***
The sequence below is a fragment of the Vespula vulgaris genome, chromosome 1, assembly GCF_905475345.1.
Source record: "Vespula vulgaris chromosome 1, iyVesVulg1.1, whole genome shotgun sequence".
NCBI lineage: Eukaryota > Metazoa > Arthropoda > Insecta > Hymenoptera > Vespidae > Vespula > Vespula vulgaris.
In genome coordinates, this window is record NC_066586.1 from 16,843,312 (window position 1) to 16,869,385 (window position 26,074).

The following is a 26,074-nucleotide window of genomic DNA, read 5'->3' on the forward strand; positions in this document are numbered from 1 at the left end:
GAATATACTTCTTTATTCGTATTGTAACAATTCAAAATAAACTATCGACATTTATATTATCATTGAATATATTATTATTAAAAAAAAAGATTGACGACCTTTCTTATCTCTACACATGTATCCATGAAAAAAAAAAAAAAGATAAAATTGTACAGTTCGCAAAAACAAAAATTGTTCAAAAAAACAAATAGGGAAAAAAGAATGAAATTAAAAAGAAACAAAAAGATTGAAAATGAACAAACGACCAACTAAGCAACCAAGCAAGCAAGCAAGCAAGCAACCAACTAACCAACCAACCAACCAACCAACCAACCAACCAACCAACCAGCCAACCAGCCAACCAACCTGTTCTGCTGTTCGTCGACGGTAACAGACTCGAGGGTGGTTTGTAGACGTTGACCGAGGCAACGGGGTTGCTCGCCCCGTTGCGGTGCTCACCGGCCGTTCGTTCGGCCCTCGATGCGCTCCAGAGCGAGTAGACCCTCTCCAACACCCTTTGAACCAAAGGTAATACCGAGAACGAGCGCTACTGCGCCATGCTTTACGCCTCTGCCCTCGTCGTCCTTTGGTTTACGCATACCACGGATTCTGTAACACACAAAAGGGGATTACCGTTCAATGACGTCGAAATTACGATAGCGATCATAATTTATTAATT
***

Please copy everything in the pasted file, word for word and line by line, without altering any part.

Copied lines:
The sequence below is a fragment of the Vespula vulgaris genome, chromosome 1, assembly GCF_905475345.1.
Source record: "Vespula vulgaris chromosome 1, iyVesVulg1.1, whole genome shotgun sequence".
NCBI lineage: Eukaryota > Metazoa > Arthropoda > Insecta > Hymenoptera > Vespidae > Vespula > Vespula vulgaris.
In genome coordinates, this window is record NC_066586.1 from 16,843,312 (window position 1) to 16,869,385 (window position 26,074).

The following is a 26,074-nucleotide window of genomic DNA, read 5'->3' on the forward strand; positions in this document are numbered from 1 at the left end:
GAATATACTTCTTTATTCGTATTGTAACAATTCAAAATAAACTATCGACATTTATATTATCATTGAATATATTATTATTAAAAAAAAAGATTGACGACCTTTCTTATCTCTACACATGTATCCATGAAAAAAAAAAAAAAGATAAAATTGTACAGTTCGCAAAAACAAAAATTGTTCAAAAAAACAAATAGGGAAAAAAGAATGAAATTAAAAAGAAACAAAAAGATTGAAAATGAACAAACGACCAACTAAGCAACCAAGCAAGCAAGCAAGCAAGCAACCAACTAACCAACCAACCAACCAACCAACCAACCAACCAACCAACCAGCCAACCAGCCAACCAACCTGTTCTGCTGTTCGTCGACGGTAACAGACTCGAGGGTGGTTTGTAGACGTTGACCGAGGCAACGGGGTTGCTCGCCCCGTTGCGGTGCTCACCGGCCGTTCGTTCGGCCCTCGATGCGCTCCAGAGCGAGTAGACCCTCTCCAACACCCTTTGAACCAAAGGTAATACCGAGAACGAGCGCTACTGCGCCATGCTTTACGCCTCTGCCCTCGTCGTCCTTTGGTTTACGCATACCACGGATTCTGTAACACACAAAAGGGGATTACCGTTCAATGACGTCGAAATTACGATAGCGATCATAATTTATTAATT